My own experience is that as I got older I tended to engage too much which often resulted in a *debate*. I had to remind myself constantly to not try to justify decisions as players just do not want to know and highly unlikely to change their opinion of the call unless they completely missed something.
I continued to communicate with phrases such as nothing there, ball clearly played, not deliberate, or after a foul words like came through the player, studs up, etc





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Answer provided by Referee Jason Wright

Hi Jeremy,
Not unprofesional at all. I think this comes down to personal style - some referees feel that sometimes a comment invites argument while silence doesn't; conversely, the comment and brief explanation may show you've seen it while silence doesn't tell the players you've seen it. Some referees believe that too much voice can reduce the impact of the voice when it's really needed, conversely some believe that more talking builds rapport.

You've experimented and found what works for you and that's great. Make sure you're constantly thinking about this - you might feel the need to adjust that further; you may eventually feel that you're talking too much and it influences an increase in dissent, or you may keep being happy with what you're doing. As I said, it's a personal style and it's great that you're trying different things. You may find that commenting on some things works better than others - or maybe in some particular games.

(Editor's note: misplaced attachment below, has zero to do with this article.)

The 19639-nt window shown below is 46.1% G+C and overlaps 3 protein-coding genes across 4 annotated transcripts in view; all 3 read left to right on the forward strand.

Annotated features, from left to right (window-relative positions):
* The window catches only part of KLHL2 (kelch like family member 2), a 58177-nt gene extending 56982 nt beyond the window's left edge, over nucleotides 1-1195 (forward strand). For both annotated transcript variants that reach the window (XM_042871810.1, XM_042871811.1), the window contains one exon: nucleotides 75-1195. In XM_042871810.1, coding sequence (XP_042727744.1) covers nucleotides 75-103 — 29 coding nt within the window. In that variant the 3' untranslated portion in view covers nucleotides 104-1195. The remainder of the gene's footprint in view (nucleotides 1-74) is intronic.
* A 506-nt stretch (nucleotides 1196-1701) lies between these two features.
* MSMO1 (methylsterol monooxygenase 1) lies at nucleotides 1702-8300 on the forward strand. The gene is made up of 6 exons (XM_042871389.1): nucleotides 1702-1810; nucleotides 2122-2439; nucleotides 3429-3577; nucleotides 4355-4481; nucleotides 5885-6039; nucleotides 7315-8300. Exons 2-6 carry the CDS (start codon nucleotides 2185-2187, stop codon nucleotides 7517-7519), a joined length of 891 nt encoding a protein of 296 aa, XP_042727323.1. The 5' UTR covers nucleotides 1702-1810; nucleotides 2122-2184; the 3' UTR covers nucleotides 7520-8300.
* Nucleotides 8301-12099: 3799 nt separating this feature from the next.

Higher level referees are probably more likely to be talking to the players a lot (especially as at that level there's more pressure to 'manage the game' and build rapport).

I personally tend to talk a bit along the lines you've mentioned - though I know that sometimes when I've said 'no, it wasn't a push, you've backed into him' that's lead to argument, where in hindsight I felt that sometimes a simple 'no' wouldn't have. But that's experience and getting a feel for certain specific situations.